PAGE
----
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Weather Watch

Nigeria on red flooding alert, more than 5 000 homes already destroyed in Kano
Nigerian authorities have warned residents of 11 states for imminent flooding after several rivers started overflowing on August 8, 2016. Although no specific dates were given, the warnings will remain in place through October and flooding is already very serious in several states. Authorities are urging residents to pay attention to warnings, reminding them of disastrous, widespread flooding in 2012 that killed 363 and displaced over 2.1 million people by November 5. The flooding in 2012 was termed as the worst in 40 years. It affected 36 Nigeria's states, an estimated total of seven million people. According to Nigeria Meteorological Agency (NiMet), intense rainfall over the last two months has saturated the grounds, across parts of the country, including Akwa Ibom, Bauchi, Benue, Borno, Cross River, Delta, Kaduna, Nasarawa, Yobe, and Zamfara. The agency warned the soil is no longer capable of absorbing rainfall over the next few weeks, coinciding with the peak of the rain season. The flood alert issued by the Nigerian Hydrological Service Agency (NHSA) is a timely warning that should not be ignored but heeded to avert disaster.

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Massive wildfires in Portugal claim 4 lives, worst fire in years hits southern France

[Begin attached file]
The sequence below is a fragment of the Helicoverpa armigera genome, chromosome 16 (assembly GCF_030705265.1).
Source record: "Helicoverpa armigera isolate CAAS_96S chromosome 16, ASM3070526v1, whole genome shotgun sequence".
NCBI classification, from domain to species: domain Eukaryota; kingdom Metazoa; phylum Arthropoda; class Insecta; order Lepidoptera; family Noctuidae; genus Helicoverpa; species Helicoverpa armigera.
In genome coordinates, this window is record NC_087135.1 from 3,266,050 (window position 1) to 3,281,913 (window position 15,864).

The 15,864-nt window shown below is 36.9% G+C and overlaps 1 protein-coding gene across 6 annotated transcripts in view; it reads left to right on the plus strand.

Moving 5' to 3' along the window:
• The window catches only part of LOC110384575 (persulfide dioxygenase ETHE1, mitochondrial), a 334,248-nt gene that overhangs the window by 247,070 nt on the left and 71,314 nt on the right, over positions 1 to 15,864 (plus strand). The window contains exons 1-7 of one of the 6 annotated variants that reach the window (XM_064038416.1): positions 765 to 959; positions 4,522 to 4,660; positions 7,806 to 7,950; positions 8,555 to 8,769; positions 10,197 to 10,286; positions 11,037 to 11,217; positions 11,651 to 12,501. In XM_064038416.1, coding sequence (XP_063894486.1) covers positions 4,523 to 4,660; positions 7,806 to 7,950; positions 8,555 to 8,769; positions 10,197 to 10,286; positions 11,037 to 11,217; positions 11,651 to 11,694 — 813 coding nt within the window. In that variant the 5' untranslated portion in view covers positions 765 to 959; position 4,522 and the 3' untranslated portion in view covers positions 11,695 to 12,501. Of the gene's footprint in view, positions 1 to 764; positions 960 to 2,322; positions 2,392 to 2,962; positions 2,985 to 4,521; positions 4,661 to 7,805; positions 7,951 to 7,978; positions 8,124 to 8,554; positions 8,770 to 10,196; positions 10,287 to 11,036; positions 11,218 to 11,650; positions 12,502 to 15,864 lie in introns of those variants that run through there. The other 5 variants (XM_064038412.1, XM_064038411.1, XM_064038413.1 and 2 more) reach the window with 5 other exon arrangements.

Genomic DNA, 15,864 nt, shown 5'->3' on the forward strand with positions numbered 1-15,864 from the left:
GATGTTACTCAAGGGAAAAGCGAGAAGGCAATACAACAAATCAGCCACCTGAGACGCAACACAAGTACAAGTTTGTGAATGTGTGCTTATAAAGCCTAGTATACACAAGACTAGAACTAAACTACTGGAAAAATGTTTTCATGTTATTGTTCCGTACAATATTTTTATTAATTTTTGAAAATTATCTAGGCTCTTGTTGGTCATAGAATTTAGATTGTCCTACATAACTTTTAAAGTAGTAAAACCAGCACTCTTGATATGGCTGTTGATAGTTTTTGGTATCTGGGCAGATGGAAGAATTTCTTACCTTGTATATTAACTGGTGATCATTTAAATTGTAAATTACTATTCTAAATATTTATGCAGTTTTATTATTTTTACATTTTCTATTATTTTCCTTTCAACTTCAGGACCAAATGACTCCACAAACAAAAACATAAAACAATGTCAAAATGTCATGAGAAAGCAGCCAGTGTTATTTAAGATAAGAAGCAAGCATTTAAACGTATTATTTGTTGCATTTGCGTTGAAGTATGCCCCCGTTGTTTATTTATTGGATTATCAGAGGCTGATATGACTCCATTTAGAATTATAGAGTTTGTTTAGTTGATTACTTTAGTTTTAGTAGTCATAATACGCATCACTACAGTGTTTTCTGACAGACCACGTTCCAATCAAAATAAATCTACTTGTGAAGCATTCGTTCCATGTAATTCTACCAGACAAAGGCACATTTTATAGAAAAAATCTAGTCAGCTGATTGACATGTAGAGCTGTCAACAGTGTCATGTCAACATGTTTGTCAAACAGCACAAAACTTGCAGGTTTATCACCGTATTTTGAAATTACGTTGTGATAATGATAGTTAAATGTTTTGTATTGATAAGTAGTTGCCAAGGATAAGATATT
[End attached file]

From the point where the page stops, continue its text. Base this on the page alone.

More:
Wildfires that started on the Portuguese island of Madeira, off the northwest coast of Africa, on Monday, August 8, 2016, have spread dramatically during the next 24 hours and approached Madeira's capital, home to some 112 000 people, on Tuesday, August 9. By early Wednesday, August 10, the fires claimed lives of at least 3 elderly people. All three died when their homes caught fire. The fire in Funchal was mostly under control by late Wednesday morning, regional governor Miguel Albuquerque said, but several other blazes were still raging on the island. The fires have so far destroyed at least six homes, a five-star luxury hotel and forced the evacuation of 1 000 people. "The situation is complex but not catastrophic," the governor said. President Marcelo Rebelo de Sousa and Prime Minister Antonio Costa have scheduled a visit to the island on Thursday, August 11. On Portuguese mainland, the forest fires started on Friday, August 5, following weeks of dry weather and temperatures above 35 °C (95 °F). As of late Wednesday, August 10, 14 major wildfires were burning out of control, with almost 4 500 firefighters battling the flames in a massive operation.

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State of emergency declared after worst flooding since 1962 hits Skopje, Macedonia